Disciple Up # 186
Greater Than, Part 4
Jesus Suffered & Understands Our Suffering; Hebrews 2:5-18
By Louie Marsh, 11-18-2020
Angels Won’t Rule the World – Hebrews 2:5-8
“5For it was not to angels that God subjected the world to come, of which we are speaking. 6It has been testified somewhere, “What is man, that you are mindful of him, or the son of man, that you care for him? 7You made him for a little while lower than the angels; you have crowned him with glory and honor, 8putting everything in subjection under his feet.” Now in putting everything in subjection to him, he left nothing outside his control. At present, we do not yet see everything in subjection to him.” (Hebrews 2:5–8, ESV)
The words “put in subjection” are the translation of hupotasso (ὑποτασσο), a military term used of arranging soldiers in order under the commanding general. The word speaks of an economy, a system of administration. – Wuest, K. S. (1997). Wuest’s word studies from the Greek New Testament: for the English reader (Vol. 10, p. 54). Grand Rapids: Eerdmans.
This speaks to the order that God always brings to things. Even when we can’t see it or understand it, it’s there. Which is why Paul says that God is not a God of confusion but of peace. – 1 Corinthians 14:33
We still marvel at the way nature works to this very day. We marvel at how human creativity works, at how things often seem to come together. This is why people say ignorant things like, “The universe brings this to me.” NO, it’s not the universe – the universe is just an inanimate created thing. IT’s God’s creation and the order He built into the universe that does all these things. Give Him the glory NOT the things He created!
This isn’t the usual word for world we see – Kosmos. Kosmos means a world system or what we call culture. But this word means…
The word “world” is the translation of oikoumene (οἰκουμενε), literally, “the inhabited earth,” – Wuest, K. S. (1997). Wuest’s word studies from the Greek New Testament: for the English reader (Vol. 10, p. 54). Grand Rapids: Eerdmans.
So he’s really talking about people here. In the world to come – Millennial Kingdom, whatever, Angels won’t be ruling over people. God and His people will rule.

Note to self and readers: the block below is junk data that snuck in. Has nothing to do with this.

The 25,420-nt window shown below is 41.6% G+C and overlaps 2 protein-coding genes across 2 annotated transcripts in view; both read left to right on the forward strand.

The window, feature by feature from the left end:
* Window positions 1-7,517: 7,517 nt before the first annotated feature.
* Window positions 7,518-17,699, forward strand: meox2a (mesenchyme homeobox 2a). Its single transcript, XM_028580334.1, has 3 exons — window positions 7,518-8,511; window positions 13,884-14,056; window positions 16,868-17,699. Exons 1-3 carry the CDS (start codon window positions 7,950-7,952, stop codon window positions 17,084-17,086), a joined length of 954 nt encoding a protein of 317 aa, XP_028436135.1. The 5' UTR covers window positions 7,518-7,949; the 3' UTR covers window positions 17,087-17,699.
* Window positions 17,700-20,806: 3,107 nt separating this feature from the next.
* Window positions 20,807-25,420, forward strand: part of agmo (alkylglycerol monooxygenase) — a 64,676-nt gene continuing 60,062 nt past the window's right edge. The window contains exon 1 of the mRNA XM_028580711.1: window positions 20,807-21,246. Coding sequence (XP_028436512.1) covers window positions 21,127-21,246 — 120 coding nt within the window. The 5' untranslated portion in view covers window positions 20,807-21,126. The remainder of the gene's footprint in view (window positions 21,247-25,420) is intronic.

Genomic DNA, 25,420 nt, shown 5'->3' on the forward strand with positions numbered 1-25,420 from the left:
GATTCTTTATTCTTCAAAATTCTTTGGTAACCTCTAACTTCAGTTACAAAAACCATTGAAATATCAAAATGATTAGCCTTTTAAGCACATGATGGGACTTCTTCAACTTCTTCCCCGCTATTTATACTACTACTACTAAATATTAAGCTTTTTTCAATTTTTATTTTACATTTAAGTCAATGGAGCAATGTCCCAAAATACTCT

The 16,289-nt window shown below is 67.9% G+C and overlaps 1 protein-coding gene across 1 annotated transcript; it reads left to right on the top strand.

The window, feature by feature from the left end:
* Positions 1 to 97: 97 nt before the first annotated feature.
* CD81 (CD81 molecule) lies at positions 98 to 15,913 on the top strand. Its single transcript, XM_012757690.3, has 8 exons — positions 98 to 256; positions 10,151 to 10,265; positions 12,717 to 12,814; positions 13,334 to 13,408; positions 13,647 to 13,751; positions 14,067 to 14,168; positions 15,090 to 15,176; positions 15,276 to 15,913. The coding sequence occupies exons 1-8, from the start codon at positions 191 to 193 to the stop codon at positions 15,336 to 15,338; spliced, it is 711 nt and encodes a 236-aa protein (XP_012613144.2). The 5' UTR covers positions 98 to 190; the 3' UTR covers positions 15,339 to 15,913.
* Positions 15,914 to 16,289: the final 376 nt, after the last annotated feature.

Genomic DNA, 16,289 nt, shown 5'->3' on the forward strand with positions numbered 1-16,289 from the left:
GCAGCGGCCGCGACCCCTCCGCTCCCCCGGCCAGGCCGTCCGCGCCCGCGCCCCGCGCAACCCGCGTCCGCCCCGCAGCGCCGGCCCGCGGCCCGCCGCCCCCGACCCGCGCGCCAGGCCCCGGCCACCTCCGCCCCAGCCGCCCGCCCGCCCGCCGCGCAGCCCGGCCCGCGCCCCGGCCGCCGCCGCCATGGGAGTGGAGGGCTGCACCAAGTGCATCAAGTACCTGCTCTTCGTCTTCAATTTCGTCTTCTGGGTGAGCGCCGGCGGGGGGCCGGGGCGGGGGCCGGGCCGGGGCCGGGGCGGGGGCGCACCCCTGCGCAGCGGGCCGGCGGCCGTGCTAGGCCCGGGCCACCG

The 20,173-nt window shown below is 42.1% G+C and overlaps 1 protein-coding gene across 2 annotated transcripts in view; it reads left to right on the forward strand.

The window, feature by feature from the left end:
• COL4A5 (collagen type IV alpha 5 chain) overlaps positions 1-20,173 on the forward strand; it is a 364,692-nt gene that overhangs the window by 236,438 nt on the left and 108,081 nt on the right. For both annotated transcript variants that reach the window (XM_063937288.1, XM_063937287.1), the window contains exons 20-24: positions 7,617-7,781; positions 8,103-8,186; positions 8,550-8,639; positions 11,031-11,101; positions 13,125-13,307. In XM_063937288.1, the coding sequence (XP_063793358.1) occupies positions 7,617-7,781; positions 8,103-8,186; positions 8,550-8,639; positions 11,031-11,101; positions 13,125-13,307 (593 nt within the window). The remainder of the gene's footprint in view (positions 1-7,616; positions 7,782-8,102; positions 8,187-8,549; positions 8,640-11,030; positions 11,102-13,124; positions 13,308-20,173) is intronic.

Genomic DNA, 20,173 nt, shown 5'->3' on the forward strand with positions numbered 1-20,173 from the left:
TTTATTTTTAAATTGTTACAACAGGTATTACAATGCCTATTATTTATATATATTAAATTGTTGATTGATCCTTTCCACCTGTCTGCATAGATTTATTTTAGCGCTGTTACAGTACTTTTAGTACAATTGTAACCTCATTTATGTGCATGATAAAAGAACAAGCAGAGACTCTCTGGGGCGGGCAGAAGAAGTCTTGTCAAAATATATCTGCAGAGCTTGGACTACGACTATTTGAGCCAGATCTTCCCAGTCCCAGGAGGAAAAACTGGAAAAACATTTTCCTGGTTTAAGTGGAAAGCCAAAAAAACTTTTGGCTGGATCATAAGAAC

6It has been testified somewhere… (Hebrews 2:6a)
I love this! He doesn’t have the reference in mind but correctly quotes the verses anyway! Here’s the reference from Psalm 8
“4what is man that you are mindful of him, and the son of man that you care for him? 5Yet you have made him a little lower than the heavenly beings and crowned him with glory and honor. 6You have given him dominion over the works of your hands; you have put all things under his feet,” (Psalm 8:4–6, ESV)
But this isn’t happening right now.
…Now in putting everything in subjection to him, he left nothing outside his control. At present, we do not yet see everything in subjection to him.” (Hebrews 2:8b, ESV)
This is another example of the realism of the Bible. Obviously this world isn’t under subjection to God and the Bible makes no attempt to pretend that it is. But someday it will be and that’s what this passage is talking about.
“9But we see him who for a little while was made lower than the angels, namely Jesus, crowned with glory and honor because of the suffering of death, so that by the grace of God he might taste death for everyone.” (Hebrews 2:9, ESV)
Note here how the incarnation and Christ’s work on the cross is described:
- Lower than the angels for a little while.
- Crowned with glory and honor because he suffered and died
- He died for everyone
“10For it was fitting that he, for whom and by whom all things exist, in bringing many sons to glory, should make the founder of their salvation perfect through suffering. 11For he who sanctifies and those who are sanctified all have one source. That is why he is not ashamed to call them brothers, 12saying, “I will tell of your name to my brothers; in the midst of the congregation I will sing your praise.” 13And again, “I will put my trust in him.” And again, “Behold, I and the children God has given me.”” (Hebrews 2:10–13, ESV)
Why is it fitting that Jesus had to suffer?